The travel industry is still reeling as the world struggles to recover from the pandemic and the resulting global economic crisis. If you're an investor in Walt Disney (NYSE:DIS) or Hilton (NYSE:HLT), room service probably feels more like doom service these days.

Both companies posted brutal financial results last week, with red ink on the bottom line and steep double-digit dives on the top line. Disney and Hilton even suspended their dividend distributions earlier this year, a telltale sign that the new normal isn't going to be easy for either travel bellwether.

Given the recent lackluster performance, it's not a surprise to see both stocks trading lower year to date. Disney is down 9% in 2020; Hilton is checking in with a painful 22% drop. It may be hard to get excited about either investment in this climate, but these are still iconic travel brands that could bounce back sooner than you probably think. With Disney and Hilton both expected to return to profitability later this year, let's take a closer look to see which depressed stock is the better buy right now.

Donald Duck sweeping Main Street at Disneyland in California.

Image source: Disney.

Suite sorrow

Hilton is a global hospitality giant. It watches over an empire of 6,200 properties with more than 983,000 rooms in 118 different countries. It owns a few of its hotels, but the majority are either just managed by Hilton or franchised across 18 different lodging brands. 

With COVID-19 a global concern, the second quarter was a disaster. Revenue plummeted 77% for the period. Revenue per available room (or RevPAR) is a popular metric for sizing up the health of a hotelier because it considers occupancy levels and average daily rates. RevPAR for Hilton declined by 81% for the quarter.  

Hilton had reopened 96% of its hotels by the end of last month. And that's great, but it doesn't mean that it's had to flick on its "No Vacancy" sign. The occupancy rate through all of the second quarter was a pitiful 22%. There are disparities among the brands. Hilton's most luxurious brand is Waldorf Astoria, and it's bringing up the rear with a 6.6% occupancy rate with many of its locations closed for the quarter. At the high end we have its extended-stay Home2 Suites by Hilton and Homewood Suites concepts with better than 40% occupancy, and that also makes sense as the extended-stay concept isn't a magnet for tourism or corporate travel.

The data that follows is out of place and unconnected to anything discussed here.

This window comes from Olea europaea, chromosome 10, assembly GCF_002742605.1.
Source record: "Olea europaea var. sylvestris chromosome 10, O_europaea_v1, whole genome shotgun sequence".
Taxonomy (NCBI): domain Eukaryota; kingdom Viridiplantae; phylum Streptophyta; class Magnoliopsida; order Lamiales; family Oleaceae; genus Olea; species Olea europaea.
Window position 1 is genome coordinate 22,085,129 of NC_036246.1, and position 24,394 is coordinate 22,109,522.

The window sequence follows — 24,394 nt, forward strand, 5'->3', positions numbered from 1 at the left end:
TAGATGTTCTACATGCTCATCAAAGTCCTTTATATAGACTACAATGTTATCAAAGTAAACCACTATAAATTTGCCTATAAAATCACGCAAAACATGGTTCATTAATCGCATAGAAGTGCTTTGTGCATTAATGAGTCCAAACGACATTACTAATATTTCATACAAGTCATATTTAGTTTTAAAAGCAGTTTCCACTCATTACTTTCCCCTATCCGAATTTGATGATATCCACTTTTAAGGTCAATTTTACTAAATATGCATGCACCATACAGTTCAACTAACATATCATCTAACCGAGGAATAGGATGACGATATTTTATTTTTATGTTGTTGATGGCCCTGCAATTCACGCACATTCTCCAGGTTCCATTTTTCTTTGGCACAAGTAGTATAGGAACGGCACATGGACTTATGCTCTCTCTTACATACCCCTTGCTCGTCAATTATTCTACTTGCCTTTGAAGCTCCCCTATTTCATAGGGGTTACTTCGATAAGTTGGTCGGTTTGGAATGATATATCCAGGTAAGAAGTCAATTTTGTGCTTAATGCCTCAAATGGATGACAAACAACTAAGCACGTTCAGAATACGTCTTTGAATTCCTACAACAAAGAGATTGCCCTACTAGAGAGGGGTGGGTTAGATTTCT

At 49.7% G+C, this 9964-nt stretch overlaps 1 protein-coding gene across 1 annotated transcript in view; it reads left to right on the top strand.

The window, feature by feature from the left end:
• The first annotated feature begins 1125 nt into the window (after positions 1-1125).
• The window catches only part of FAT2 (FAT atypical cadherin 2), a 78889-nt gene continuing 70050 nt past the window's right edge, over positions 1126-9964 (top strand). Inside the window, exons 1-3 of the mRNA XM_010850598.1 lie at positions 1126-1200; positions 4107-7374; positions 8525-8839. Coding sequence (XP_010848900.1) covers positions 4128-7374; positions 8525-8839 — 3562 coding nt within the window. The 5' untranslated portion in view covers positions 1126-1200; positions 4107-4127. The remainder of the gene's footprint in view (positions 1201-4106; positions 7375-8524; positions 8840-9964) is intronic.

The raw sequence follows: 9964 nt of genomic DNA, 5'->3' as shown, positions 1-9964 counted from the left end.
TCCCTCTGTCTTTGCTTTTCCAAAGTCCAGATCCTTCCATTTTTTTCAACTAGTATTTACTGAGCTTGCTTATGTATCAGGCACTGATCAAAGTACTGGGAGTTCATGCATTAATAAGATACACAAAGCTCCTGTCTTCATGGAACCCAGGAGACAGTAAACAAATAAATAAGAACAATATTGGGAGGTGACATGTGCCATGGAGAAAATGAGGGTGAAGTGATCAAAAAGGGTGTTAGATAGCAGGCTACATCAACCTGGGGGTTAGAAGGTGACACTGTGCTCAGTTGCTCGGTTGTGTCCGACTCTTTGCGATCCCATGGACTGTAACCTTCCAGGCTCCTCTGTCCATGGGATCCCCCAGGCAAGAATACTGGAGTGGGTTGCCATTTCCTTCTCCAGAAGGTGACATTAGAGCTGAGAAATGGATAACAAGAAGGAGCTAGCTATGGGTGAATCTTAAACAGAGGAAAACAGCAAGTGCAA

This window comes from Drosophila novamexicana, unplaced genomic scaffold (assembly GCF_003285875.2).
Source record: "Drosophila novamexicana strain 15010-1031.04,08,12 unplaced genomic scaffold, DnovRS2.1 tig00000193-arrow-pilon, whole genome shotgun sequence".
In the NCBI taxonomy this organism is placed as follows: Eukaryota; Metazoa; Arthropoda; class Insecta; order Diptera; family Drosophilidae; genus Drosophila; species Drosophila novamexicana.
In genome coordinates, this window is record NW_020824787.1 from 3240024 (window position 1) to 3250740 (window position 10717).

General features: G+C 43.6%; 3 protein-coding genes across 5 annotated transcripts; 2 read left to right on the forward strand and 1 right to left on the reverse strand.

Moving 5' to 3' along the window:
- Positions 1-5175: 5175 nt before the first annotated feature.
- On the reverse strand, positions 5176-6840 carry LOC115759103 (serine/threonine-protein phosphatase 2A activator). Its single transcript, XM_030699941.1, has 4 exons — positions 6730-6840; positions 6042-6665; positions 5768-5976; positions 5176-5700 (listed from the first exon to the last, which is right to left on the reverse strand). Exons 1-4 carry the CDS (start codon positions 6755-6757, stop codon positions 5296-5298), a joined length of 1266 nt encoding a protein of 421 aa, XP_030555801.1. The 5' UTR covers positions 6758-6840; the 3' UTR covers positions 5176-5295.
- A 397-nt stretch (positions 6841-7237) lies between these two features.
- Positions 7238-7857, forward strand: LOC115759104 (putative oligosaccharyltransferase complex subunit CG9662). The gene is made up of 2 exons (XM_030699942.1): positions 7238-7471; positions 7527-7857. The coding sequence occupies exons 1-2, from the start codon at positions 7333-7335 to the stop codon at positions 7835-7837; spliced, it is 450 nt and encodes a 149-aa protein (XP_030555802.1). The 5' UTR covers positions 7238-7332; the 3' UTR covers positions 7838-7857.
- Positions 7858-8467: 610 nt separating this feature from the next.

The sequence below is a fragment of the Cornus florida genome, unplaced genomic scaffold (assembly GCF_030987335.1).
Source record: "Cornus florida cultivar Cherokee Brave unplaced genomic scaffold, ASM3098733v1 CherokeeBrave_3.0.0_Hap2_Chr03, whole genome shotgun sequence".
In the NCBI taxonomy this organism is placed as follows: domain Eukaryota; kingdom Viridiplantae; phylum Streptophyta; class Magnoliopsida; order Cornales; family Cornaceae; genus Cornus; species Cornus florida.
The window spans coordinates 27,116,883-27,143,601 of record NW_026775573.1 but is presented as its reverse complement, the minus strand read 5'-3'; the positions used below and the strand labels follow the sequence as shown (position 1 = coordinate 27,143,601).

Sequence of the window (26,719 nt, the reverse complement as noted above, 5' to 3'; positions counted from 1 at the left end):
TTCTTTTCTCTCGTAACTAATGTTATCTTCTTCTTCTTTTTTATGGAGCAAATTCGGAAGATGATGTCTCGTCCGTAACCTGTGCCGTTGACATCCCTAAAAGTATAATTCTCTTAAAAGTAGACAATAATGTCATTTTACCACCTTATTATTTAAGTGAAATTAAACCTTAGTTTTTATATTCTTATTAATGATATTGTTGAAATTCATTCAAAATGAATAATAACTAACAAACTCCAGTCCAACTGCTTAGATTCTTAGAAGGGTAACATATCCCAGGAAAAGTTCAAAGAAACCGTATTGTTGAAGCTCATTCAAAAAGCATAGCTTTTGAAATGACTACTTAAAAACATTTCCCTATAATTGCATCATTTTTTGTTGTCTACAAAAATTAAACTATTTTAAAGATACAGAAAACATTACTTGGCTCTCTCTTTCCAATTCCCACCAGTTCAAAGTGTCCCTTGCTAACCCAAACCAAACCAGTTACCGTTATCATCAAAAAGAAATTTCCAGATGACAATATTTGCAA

Disney whirl

Disney is a relative victor here with its revenue falling only 42% in last week's quarterly report, but it's not as if its travel-related business is faring any better than Hilton's these days. Disney's theme parks segment (lumped together with consumer products and other experiences) was 85% below where it was a year earlier. With Disney World and Disneyland closed for the entirety of the three-month period, it's not a surprise to see consumer products doing the heavy lifting. Disney World in Florida opened in mid-July, two weeks after the end of the quarter.   

Disney is still the better buy here. Theme parks will be slow to come around, and multiplex audiences aren't likely to show up to Disney theatrical releases the way they used to for some time. But Disney's media networks segment has been a stabilizing force. With consumers spending so much time at home, it's helping ABC, the Disney Channel, and its majority-owned ESPN stay relevant. Disney+ has been a runaway success since launching just nine months ago. 

Both companies checked in with huge reported losses, but Disney was able to surprise the market with a small profit on an adjusted basis. The red ink shouldn't last long for either company. Analysts see Hilton returning to profitability for the current quarter, and Disney following a quarter later.

It would be a shock if the payouts don't return by early next year, even if the dividend yields were never that impressive for either company. Capital appreciation has always been the star attraction for Disney and Hilton, and with the travel industry likely facing a long recovery, Disney is the safer and better buy.

This article represents the opinion of the writer, who may disagree with the “official” recommendation position of a Motley Fool premium advisory service. We’re motley! Questioning an investing thesis -- even one of our own -- helps us all think critically about investing and make decisions that help us become smarter, happier, and richer.